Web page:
Differences between Collagen Sources
Bovine Collagen: Collagen from cattle has more hydroxyproline which makes it more difficult for our body to absorb. That's important because it has the potential for use as a product with delayed absorption which is often used in bodybuilding markets. In fact, a mix of both sources could potentially be a perfect product for the bodybuilding industry.
Collagen is not always an easy supplement to take and as such blends must be segmented properly. Marine collagen is easier on the stomach and digestive tract because it absorbs faster and does well in supplements where its concentration is 10 percent or less of the total volume. Collagen from cattle is a little harsher on the body because it is absorbed slower. It does well in supplements where its total volume is three percent or lower.
Another of the differences between marine collagen and bovine collagen is fat content. Collagen from cattle has more fats than does collagen from marine sources. As such, marine collagen works better for diet-related supplements as our body stores extra collage and collagen fats.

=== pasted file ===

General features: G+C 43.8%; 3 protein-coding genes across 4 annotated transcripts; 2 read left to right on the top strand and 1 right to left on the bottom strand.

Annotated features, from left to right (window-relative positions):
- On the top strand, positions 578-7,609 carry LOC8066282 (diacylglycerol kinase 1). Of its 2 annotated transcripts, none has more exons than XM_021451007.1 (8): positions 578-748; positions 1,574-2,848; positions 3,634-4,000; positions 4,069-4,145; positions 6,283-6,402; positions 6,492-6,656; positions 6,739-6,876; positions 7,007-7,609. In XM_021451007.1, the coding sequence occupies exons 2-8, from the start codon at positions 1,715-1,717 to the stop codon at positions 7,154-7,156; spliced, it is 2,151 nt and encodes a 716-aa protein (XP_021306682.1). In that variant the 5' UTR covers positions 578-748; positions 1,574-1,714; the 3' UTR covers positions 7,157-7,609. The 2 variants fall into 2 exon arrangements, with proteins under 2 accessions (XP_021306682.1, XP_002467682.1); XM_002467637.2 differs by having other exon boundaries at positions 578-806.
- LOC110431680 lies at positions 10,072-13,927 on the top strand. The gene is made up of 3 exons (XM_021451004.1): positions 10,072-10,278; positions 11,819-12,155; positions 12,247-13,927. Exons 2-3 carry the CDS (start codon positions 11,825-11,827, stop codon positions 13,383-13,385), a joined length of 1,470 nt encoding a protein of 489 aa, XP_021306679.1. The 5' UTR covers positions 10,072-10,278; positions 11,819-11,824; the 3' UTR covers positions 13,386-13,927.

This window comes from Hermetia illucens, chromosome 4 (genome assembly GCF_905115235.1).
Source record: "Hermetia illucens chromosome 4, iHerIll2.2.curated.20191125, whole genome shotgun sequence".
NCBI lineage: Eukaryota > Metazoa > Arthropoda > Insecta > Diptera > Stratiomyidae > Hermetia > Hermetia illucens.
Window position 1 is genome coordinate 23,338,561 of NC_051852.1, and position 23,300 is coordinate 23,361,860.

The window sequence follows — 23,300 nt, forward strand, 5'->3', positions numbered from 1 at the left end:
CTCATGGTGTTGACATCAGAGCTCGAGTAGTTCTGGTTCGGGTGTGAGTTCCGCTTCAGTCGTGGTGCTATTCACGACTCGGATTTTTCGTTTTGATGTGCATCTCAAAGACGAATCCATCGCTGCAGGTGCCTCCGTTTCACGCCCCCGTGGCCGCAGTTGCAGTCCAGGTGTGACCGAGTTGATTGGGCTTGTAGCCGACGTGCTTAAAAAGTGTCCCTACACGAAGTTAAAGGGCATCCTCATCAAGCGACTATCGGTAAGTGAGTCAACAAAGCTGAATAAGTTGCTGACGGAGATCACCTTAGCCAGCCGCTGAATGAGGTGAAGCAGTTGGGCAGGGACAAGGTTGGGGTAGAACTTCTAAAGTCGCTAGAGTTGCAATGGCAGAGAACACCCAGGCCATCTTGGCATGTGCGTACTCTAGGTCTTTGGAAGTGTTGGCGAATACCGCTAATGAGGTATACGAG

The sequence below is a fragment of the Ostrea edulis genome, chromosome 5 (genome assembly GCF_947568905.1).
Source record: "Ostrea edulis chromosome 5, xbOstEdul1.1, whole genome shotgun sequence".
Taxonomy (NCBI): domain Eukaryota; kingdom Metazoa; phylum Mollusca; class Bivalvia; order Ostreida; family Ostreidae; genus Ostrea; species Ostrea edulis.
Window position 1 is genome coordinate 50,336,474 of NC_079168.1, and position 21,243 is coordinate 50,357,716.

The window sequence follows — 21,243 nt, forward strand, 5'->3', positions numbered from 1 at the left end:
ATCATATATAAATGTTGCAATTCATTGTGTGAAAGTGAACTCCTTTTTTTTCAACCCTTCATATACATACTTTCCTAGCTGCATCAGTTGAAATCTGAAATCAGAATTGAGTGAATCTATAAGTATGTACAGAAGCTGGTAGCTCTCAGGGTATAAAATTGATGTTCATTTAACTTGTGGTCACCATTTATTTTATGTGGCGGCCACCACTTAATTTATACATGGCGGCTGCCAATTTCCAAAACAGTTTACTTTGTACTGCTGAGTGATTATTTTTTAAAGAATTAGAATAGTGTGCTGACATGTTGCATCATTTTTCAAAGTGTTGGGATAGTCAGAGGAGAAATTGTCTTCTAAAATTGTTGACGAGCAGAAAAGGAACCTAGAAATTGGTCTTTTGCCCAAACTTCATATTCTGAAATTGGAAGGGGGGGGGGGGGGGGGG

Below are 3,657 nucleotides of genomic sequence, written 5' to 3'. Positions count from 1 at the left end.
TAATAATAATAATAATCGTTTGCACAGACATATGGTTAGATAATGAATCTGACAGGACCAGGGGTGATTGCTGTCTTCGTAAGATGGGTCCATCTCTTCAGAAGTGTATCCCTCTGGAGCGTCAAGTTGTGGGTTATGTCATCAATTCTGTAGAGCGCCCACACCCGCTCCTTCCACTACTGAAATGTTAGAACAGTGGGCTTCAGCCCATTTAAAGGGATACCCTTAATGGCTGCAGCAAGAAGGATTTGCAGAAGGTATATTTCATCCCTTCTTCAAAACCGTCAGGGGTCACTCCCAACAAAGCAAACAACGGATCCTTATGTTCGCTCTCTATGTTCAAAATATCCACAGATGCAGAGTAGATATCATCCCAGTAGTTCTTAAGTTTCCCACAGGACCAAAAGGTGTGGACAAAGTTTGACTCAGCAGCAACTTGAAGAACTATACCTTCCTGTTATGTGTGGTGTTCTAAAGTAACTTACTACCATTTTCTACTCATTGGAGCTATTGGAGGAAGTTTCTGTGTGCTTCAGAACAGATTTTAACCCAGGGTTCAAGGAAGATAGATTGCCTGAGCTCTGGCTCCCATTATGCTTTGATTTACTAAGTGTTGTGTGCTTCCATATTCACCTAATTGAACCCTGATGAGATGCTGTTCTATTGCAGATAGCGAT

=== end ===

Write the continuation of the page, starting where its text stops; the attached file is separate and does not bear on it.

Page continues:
The key to producing quality collagen supplements comes down to two points:
- Understanding the key differences
- Finding a supplement manufacturer who also understands those differences.
Because there are intolerances associated with collagen intake, it is important to be cautious with blends and product development. Knowledge is your friend here, and you should go into this process as informed as possible.
Do your research with the goal of finding a quality supplier with whom you can develop a positive and long-term relationship. The key to great supplements is quality and once you find the perfect supplier be sure to maintain that relationship.